SPIRALLING energy costs will be the first priority for the newly formed Australian Agricultural Manufacturers Alliance (AAMA), which held its inaugural meeting recently.
The alliance was created to represent the shared interests of agri-sector manufacturers and contribute to recognition, growth and sustainability of the sector.
The first meeting was convened by the Australian Meat Industry Council and included representatives of the Australian Renderers Association, the Australian Sugar Milling Council, the Australian Poultry Industries Association, the Australian Dairy Products Federation, the Stock Feed Manufacturers’ Council, the Australian Cotton Ginners Group and the Australian Oilseeds Federation.
AMIC CEO Patrick Hutchinson said the alliance would help members work together on shared issues and allow them to share ideas, data and learnings.
“While agri manufacturers have been represented within their own subsectors, until now there has been no overarching agri manufacturing group to advance the interests of the broader sector,” he said.
“Agricultural manufacturers directly support 100,000 jobs in Australia, and if you also consider the multiplier effect across the supply chain, it’s more like 300,000 jobs. Our sector is a huge contributor to the national economy and our members are an essential part of the supply chain. Manufacturing plays a pivotal role as the conduit between raw material and market.”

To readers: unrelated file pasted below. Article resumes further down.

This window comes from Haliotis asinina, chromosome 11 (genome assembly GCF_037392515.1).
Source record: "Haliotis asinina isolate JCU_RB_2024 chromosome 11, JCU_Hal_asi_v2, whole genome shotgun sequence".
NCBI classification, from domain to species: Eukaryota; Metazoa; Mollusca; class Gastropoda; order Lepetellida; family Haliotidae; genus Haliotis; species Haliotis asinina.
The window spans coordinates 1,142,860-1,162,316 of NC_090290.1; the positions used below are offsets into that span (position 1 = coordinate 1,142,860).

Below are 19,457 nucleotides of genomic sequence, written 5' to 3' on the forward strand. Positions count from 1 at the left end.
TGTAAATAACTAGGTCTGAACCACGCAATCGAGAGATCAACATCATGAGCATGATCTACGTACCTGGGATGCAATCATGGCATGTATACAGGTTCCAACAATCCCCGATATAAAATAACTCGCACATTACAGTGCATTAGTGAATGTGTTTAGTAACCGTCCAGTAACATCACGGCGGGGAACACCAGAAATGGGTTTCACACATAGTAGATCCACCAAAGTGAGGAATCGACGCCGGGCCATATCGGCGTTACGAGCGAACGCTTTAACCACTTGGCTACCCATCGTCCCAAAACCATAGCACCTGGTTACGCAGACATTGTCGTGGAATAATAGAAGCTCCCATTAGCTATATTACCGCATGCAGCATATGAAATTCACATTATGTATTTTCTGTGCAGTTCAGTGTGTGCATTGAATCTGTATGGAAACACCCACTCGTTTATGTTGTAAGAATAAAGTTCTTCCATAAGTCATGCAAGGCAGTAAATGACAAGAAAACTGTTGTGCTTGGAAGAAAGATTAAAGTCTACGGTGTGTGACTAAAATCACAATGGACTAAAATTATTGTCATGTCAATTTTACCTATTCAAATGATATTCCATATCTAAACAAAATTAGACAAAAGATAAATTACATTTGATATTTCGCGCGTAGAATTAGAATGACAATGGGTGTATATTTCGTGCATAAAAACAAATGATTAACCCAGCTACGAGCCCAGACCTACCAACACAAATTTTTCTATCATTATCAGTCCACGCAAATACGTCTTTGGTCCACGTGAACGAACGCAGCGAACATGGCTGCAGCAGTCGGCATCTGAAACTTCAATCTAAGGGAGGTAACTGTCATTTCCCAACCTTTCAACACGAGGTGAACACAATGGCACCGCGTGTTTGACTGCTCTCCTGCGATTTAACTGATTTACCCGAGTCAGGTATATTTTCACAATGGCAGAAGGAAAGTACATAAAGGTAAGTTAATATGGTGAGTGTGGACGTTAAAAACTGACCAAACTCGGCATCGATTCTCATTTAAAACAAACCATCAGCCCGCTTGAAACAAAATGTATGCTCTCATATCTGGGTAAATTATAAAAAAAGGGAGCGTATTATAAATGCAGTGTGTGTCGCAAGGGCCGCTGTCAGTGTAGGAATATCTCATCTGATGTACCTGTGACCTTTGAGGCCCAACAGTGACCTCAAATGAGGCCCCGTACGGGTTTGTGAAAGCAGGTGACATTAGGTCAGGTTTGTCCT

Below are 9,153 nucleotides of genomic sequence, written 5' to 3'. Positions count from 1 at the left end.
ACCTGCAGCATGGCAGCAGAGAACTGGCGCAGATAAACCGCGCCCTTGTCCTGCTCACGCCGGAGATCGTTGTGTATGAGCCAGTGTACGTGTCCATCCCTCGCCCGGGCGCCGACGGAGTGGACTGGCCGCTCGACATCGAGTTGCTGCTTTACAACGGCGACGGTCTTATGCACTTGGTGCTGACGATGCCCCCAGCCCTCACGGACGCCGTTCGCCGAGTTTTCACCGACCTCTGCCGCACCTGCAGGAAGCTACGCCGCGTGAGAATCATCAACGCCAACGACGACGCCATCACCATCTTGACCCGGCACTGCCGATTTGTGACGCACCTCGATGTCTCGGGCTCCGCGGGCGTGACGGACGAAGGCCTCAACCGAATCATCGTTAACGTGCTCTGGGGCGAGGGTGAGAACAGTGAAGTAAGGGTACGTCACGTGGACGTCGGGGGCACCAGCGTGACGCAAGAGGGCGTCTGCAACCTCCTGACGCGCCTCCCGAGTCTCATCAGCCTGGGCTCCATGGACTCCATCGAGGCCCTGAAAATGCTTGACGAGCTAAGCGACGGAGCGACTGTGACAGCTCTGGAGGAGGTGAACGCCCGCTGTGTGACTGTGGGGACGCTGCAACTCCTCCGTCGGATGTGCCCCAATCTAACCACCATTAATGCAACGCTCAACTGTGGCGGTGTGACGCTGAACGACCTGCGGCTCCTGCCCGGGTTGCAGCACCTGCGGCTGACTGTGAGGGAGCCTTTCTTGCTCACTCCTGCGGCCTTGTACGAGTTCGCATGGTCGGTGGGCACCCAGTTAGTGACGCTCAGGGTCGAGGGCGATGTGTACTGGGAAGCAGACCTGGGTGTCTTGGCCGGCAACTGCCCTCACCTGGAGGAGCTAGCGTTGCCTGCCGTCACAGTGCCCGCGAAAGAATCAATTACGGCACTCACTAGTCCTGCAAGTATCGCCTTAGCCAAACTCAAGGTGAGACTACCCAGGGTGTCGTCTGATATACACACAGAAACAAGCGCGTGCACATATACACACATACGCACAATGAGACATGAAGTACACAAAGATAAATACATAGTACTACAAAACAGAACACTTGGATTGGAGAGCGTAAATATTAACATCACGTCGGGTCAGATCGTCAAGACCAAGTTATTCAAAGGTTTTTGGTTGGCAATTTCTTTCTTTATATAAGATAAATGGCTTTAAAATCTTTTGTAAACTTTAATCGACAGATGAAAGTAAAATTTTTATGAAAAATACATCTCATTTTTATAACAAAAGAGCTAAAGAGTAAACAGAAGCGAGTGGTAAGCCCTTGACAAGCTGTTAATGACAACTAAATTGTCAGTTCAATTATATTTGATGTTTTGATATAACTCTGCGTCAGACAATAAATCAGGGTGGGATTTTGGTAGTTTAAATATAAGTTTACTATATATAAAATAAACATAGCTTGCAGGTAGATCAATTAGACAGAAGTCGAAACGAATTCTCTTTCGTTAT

AAMA has created a list of five key priorities, with energy to be the first focus. Mr Hutchinson introduced the new alliance and discussed its priorities at a meeting last week with Federal Environment and Energy Minister Josh Frydenberg.
“Our members are working with different raw materials, but a lot of our challenges are the same, and energy is absolutely at the head of the list. We look forward to working with industry and government to help find solutions around security in costs, policy certainty, and helping businesses make the most of new generation power sources,” Mr Hutchinson said.
Other prioritised challenges include road infrastructure; regulatory burden; water issues; and terms of trade.
“The alliance structure is still being formalised and ratified but all the groups are enthusiastic about the value the new organisation will deliver and are keen to get to work.”